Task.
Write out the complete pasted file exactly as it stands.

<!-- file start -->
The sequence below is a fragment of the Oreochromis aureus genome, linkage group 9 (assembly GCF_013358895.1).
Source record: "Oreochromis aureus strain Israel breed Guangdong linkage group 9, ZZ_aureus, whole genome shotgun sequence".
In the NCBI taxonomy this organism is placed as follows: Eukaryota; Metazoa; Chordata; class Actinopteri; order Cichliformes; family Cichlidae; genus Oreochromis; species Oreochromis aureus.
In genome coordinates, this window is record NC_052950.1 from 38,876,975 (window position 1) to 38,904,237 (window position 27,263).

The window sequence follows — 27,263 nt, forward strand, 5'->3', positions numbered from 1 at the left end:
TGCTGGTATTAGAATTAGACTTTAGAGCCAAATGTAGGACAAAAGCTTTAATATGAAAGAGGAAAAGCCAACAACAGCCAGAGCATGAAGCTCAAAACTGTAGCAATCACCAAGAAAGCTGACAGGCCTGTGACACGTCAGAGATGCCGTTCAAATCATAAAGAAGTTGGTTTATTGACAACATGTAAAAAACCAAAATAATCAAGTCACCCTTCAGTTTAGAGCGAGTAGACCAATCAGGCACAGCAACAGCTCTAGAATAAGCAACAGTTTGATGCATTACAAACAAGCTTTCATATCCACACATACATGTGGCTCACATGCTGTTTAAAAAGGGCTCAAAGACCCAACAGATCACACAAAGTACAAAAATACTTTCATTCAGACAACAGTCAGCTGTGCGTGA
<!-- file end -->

The sequence below is a fragment of the Oreochromis aureus genome, linkage group 9 (assembly GCF_013358895.1).
Source record: "Oreochromis aureus strain Israel breed Guangdong linkage group 9, ZZ_aureus, whole genome shotgun sequence".
In the NCBI taxonomy this organism is placed as follows: Eukaryota; Metazoa; Chordata; class Actinopteri; order Cichliformes; family Cichlidae; genus Oreochromis; species Oreochromis aureus.
In genome coordinates, this window is record NC_052950.1 from 38,876,975 (window position 1) to 38,904,237 (window position 27,263).

The window sequence follows — 27,263 nt, forward strand, 5'->3', positions numbered from 1 at the left end:
TGCTGGTATTAGAATTAGACTTTAGAGCCAAATGTAGGACAAAAGCTTTAATATGAAAGAGGAAAAGCCAACAACAGCCAGAGCATGAAGCTCAAAACTGTAGCAATCACCAAGAAAGCTGACAGGCCTGTGACACGTCAGAGATGCCGTTCAAATCATAAAGAAGTTGGTTTATTGACAACATGTAAAAAACCAAAATAATCAAGTCACCCTTCAGTTTAGAGCGAGTAGACCAATCAGGCACAGCAACAGCTCTAGAATAAGCAACAGTTTGATGCATTACAAACAAGCTTTCATATCCACACATACATGTGGCTCACATGCTGTTTAAAAAGGGCTCAAAGACCCAACAGATCACACAAAGTACAAAAATACTTTCATTCAGACAACAGTCAGCTGTGCGTGA